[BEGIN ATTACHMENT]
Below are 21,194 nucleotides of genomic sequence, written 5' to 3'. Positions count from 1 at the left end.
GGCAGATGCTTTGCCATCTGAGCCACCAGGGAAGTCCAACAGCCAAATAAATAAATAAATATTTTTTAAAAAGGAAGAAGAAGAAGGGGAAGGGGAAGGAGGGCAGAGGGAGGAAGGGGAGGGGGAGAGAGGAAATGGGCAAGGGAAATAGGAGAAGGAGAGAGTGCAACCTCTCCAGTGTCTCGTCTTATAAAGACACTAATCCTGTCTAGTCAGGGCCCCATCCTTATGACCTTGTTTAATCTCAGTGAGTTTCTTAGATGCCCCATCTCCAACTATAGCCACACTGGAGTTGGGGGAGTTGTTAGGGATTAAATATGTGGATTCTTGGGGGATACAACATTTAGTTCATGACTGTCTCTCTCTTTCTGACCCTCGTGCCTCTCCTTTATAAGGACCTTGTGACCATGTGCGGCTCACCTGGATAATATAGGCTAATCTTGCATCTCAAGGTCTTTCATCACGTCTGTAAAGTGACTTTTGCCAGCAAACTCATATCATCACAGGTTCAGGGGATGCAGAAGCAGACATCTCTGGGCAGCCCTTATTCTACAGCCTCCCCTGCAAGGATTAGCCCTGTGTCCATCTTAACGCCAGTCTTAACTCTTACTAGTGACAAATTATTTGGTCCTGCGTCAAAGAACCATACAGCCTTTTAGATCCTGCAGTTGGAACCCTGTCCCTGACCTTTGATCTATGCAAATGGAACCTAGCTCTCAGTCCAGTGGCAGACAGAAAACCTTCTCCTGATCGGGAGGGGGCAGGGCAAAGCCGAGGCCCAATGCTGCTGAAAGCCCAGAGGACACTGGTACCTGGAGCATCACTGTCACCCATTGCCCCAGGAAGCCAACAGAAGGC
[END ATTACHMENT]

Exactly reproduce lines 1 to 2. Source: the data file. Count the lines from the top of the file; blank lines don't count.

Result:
Below are 21,194 nucleotides of genomic sequence, written 5' to 3'. Positions count from 1 at the left end.
GGCAGATGCTTTGCCATCTGAGCCACCAGGGAAGTCCAACAGCCAAATAAATAAATAAATATTTTTTAAAAAGGAAGAAGAAGAAGGGGAAGGGGAAGGAGGGCAGAGGGAGGAAGGGGAGGGGGAGAGAGGAAATGGGCAAGGGAAATAGGAGAAGGAGAGAGTGCAACCTCTCCAGTGTCTCGTCTTATAAAGACACTAATCCTGTCTAGTCAGGGCCCCATCCTTATGACCTTGTTTAATCTCAGTGAGTTTCTTAGATGCCCCATCTCCAACTATAGCCACACTGGAGTTGGGGGAGTTGTTAGGGATTAAATATGTGGATTCTTGGGGGATACAACATTTAGTTCATGACTGTCTCTCTCTTTCTGACCCTCGTGCCTCTCCTTTATAAGGACCTTGTGACCATGTGCGGCTCACCTGGATAATATAGGCTAATCTTGCATCTCAAGGTCTTTCATCACGTCTGTAAAGTGACTTTTGCCAGCAAACTCATATCATCACAGGTTCAGGGGATGCAGAAGCAGACATCTCTGGGCAGCCCTTATTCTACAGCCTCCCCTGCAAGGATTAGCCCTGTGTCCATCTTAACGCCAGTCTTAACTCTTACTAGTGACAAATTATTTGGTCCTGCGTCAAAGAACCATACAGCCTTTTAGATCCTGCAGTTGGAACCCTGTCCCTGACCTTTGATCTATGCAAATGGAACCTAGCTCTCAGTCCAGTGGCAGACAGAAAACCTTCTCCTGATCGGGAGGGGGCAGGGCAAAGCCGAGGCCCAATGCTGCTGAAAGCCCAGAGGACACTGGTACCTGGAGCATCACTGTCACCCATTGCCCCAGGAAGCCAACAGAAGGC